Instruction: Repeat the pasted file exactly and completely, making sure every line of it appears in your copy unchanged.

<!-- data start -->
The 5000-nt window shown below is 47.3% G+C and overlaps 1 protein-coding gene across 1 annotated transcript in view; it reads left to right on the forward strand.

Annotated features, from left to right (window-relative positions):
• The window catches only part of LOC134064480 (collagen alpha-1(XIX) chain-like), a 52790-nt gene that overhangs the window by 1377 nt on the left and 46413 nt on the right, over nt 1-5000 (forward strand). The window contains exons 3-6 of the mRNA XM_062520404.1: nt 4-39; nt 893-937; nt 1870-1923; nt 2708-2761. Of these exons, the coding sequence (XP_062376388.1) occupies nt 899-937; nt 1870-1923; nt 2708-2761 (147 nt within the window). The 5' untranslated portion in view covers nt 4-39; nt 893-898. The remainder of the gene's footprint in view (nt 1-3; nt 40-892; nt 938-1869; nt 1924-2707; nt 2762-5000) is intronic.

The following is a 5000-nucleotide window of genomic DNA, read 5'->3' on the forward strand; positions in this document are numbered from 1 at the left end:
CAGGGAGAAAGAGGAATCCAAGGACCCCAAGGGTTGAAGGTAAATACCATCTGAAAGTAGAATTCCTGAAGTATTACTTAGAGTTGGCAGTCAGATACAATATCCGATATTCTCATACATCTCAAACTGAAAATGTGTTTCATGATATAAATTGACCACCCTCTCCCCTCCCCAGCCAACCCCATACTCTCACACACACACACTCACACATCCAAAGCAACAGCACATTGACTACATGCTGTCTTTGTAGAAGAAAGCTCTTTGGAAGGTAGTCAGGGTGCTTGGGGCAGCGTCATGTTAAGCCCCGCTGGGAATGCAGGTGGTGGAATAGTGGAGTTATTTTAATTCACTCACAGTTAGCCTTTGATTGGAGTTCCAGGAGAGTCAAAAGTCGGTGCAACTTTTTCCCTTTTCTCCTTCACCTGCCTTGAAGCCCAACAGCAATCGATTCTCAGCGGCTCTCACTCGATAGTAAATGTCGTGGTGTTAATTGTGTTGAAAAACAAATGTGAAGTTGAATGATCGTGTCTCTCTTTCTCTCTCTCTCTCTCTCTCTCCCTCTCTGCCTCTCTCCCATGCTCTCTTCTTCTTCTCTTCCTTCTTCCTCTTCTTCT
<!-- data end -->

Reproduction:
The 5000-nt window shown below is 47.3% G+C and overlaps 1 protein-coding gene across 1 annotated transcript in view; it reads left to right on the forward strand.

Annotated features, from left to right (window-relative positions):
• The window catches only part of LOC134064480 (collagen alpha-1(XIX) chain-like), a 52790-nt gene that overhangs the window by 1377 nt on the left and 46413 nt on the right, over nt 1-5000 (forward strand). The window contains exons 3-6 of the mRNA XM_062520404.1: nt 4-39; nt 893-937; nt 1870-1923; nt 2708-2761. Of these exons, the coding sequence (XP_062376388.1) occupies nt 899-937; nt 1870-1923; nt 2708-2761 (147 nt within the window). The 5' untranslated portion in view covers nt 4-39; nt 893-898. The remainder of the gene's footprint in view (nt 1-3; nt 40-892; nt 938-1869; nt 1924-2707; nt 2762-5000) is intronic.

The following is a 5000-nucleotide window of genomic DNA, read 5'->3' on the forward strand; positions in this document are numbered from 1 at the left end:
CAGGGAGAAAGAGGAATCCAAGGACCCCAAGGGTTGAAGGTAAATACCATCTGAAAGTAGAATTCCTGAAGTATTACTTAGAGTTGGCAGTCAGATACAATATCCGATATTCTCATACATCTCAAACTGAAAATGTGTTTCATGATATAAATTGACCACCCTCTCCCCTCCCCAGCCAACCCCATACTCTCACACACACACACTCACACATCCAAAGCAACAGCACATTGACTACATGCTGTCTTTGTAGAAGAAAGCTCTTTGGAAGGTAGTCAGGGTGCTTGGGGCAGCGTCATGTTAAGCCCCGCTGGGAATGCAGGTGGTGGAATAGTGGAGTTATTTTAATTCACTCACAGTTAGCCTTTGATTGGAGTTCCAGGAGAGTCAAAAGTCGGTGCAACTTTTTCCCTTTTCTCCTTCACCTGCCTTGAAGCCCAACAGCAATCGATTCTCAGCGGCTCTCACTCGATAGTAAATGTCGTGGTGTTAATTGTGTTGAAAAACAAATGTGAAGTTGAATGATCGTGTCTCTCTTTCTCTCTCTCTCTCTCTCTCTCCCTCTCTGCCTCTCTCCCATGCTCTCTTCTTCTTCTCTTCCTTCTTCCTCTTCTTCT